Pro se pleadings are held to a less stringent standard than those drafted by lawyers. Haines v. Kerner, 404 U.S. 519, 520-21 (1972). Unless it is clear that no amendment can cure its defects, a pro se litigant is entitled to notice and an opportunity to amend the complaint before dismissal. Lopez v. Smith, 203 F.3d 1122, 1127-28 (9th Cir. 2000) (en banc); Noll v. Carlson, 809 F.2d 1446, 1448 (9th Cir. 1987).
Defendant advances three arguments in favor of dismissal of plaintiff's request for injunctive relief: (1) that the claim is barred because it is encompassed by the pending class action Plata v. Schwarzenegger, No. C-01-1351 TCH (N.D. Cal. 2001); (2) that defendant lacks authority to provide the relief requested; and (3) that plaintiff cannot demonstrate that he faces an imminent threat of injury from defendant.
Defendant argues that plaintiff's request for injunctive relief "fall[s] directly" within the Plata action.*fn1 Plata is a class action in which the class is comprised of California state prisoners with serious medical needs. Stip. ¶ 1. Plaintiff argues that he is not a member of the Plata class and that his case has nothing to do with Plata. However, plaintiff's allegations that he is an HDSP inmate with serious medical needs place him within the Plata class. Dckt. No. 21 at 2 (plaintiff is and was at all relevant times an inmate at HDSP), 8 (plaintiff has degenerative disc disease, a "serious debilitating medical problem").
Under the Plata Stipulation, the California Department of Corrections and Rehabilitation ("CDC") must implement policies and procedures designed to provide class members with the minimum level of medical care required by the Eighth Amendment. Stip. ¶ 4. The Stipulation states, "The parties have reached agreement on procedures that the parties will follow in this case for resolving disputes concerning the constitutional adequacy of medical services." Stip. ¶ 3. With respect to individual healthcare complaints, the Stipulation provides:
[A]ll complaints regarding medical care to an individual inmate, except those requiring urgent medical care, shall be submitted to defendants [state corrections officials] after utilizing the inmate grievance procedure. If after the appeal has reached the third director's level of review and all administrative relief has been exhausted, or the CDC has not responded to the inmate's appeal within 30 days at the Director's level of review and plaintiffs contend that the grievance process has failed to adequately address the problem, plaintiffs may bring the medical care concern to the attention of defense counsel, who shall respond in writing within 30 days. Plaintiffs' counsel may also contact the Chief Medical Officers at the institutions to inquire about the care furnished to particular inmates on a monthly basis.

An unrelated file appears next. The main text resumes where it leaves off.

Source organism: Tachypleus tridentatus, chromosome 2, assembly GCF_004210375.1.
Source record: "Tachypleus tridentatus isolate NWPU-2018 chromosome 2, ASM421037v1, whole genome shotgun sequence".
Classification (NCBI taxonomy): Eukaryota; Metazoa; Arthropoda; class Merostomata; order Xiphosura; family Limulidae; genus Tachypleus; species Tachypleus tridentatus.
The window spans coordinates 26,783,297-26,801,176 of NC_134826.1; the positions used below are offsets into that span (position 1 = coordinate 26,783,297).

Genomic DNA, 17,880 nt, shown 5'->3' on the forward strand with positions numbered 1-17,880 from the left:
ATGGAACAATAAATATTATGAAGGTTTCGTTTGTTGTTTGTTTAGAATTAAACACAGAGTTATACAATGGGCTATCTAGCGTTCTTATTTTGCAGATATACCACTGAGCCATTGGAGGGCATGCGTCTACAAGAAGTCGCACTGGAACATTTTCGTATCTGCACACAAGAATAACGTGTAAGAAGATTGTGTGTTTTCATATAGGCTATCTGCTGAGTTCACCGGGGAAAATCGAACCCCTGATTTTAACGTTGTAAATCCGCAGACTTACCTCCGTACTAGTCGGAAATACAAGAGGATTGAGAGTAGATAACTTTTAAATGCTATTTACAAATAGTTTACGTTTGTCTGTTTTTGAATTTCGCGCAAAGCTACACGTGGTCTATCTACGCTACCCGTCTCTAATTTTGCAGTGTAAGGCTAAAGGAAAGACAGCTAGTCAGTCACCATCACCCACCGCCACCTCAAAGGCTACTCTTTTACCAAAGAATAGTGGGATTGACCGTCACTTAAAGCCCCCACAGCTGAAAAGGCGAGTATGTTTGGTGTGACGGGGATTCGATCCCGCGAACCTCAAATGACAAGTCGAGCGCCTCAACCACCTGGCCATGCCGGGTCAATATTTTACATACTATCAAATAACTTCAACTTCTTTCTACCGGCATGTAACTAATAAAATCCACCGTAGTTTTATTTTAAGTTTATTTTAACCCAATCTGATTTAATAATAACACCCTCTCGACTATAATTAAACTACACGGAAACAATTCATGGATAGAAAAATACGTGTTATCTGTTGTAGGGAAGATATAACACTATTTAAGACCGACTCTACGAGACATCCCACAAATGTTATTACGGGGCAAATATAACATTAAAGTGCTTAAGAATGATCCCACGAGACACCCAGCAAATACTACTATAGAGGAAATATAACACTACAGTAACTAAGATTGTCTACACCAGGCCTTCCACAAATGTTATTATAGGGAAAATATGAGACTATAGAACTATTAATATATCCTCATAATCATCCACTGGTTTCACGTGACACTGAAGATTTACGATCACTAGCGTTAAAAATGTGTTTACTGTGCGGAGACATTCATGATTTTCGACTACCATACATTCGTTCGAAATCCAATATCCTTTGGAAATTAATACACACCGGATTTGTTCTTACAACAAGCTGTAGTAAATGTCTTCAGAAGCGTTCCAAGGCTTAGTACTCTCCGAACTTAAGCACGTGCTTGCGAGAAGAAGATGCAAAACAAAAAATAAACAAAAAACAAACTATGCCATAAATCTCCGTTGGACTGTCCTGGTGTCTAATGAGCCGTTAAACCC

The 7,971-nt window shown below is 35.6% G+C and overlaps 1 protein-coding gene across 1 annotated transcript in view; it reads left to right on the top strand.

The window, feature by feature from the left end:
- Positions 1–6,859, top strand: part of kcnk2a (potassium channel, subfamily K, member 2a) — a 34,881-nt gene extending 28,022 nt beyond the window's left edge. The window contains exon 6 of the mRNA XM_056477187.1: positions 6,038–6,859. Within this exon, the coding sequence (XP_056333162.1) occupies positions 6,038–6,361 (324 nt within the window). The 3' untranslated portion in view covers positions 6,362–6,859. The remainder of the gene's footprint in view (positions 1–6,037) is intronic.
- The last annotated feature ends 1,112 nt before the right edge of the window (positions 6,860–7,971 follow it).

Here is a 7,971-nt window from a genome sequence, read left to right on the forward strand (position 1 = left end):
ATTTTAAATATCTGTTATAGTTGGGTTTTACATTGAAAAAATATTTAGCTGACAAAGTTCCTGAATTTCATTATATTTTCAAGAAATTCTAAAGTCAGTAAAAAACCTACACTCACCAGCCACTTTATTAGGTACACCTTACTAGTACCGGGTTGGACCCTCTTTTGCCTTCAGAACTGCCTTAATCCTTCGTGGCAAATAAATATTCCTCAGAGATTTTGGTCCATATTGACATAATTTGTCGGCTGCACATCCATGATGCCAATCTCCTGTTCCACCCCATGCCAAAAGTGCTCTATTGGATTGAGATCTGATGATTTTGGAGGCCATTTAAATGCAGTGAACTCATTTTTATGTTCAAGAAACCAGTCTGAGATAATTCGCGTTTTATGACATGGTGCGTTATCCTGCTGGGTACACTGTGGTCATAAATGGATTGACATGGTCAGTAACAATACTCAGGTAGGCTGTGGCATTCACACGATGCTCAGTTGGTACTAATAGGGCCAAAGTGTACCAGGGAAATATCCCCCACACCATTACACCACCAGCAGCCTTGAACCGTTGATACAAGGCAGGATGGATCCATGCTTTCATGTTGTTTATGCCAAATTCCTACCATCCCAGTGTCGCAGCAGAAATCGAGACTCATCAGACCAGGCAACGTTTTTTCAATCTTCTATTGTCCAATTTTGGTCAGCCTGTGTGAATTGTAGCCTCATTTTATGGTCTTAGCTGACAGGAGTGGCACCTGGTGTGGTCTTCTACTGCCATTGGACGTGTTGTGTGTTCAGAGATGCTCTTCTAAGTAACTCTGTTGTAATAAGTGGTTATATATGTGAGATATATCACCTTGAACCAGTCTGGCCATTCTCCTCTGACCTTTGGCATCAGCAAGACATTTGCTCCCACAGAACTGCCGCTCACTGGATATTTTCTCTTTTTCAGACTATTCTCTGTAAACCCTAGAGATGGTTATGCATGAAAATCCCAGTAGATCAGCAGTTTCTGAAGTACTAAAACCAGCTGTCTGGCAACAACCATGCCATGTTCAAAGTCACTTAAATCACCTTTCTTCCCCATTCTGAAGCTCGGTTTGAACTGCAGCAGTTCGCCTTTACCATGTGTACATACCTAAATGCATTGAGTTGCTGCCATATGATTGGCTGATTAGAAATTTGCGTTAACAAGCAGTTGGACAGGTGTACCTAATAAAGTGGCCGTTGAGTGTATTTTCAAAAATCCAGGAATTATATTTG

Id. ¶ 7. The Stipulation further provides:
If plaintiffs believe that defendants are not complying with some or all of the Stipulation, or any of the acts required by the Policies and Procedures produced pursuant to Stipulation [sic], they shall notify defendants of the perceived problems. Defendants shall investigate the allegations and respond within 30 calendar days. If plaintiffs are not satisfied with defendants' response, the parties shall conduct negotiations to resolve the issue. Id. ¶ 30.
In Crawford v. Bell, the Ninth Circuit held that a plaintiff who is a member of a pending class action for equitable relief concerning prison conditions may not maintain a separate, individual suit for relief that is also sought by the class, but may pursue equitable relief that "goes beyond" or is "not covered" by the class action. 599 F.2d 890, 892-93 (9th Cir. 1979); accord Gillespie v. Crawford, 858 F.2d 1101, 1103 (5th Cir.1988) (en banc) (adopting a rule "similar to that of the Sixth and Eighth Circuits," precluding individual lawsuits for equitable relief by class action members, averring that such actions "would interfere with the orderly administration of the class action and risk inconsistent adjudications"); McNeil v. Guthrie, 945 F.2d 1163, 1165-1166 (10th Cir.1991) (precluding individual lawsuits for injunctive relief alleging unconstitutional prison conditions when there is an existing class action).*fn2 The court provided three reasons for the rule adopted in Crawford: (1) injunctive relief in the individual action would "possibly conflict with, and at least would circumscribe the flexibility of, any relief determination" in the class action; (2) there is no reason to believe the individual plaintiff's issue will not be "fully and vigorously" litigated by the class representatives in the class action; and (3) "increasing calendar congestion in the federal courts makes it imperative to avoid concurrent litigation in more than one forum whenever consistent with the rights of the parties." 599 F.2d at 982-93.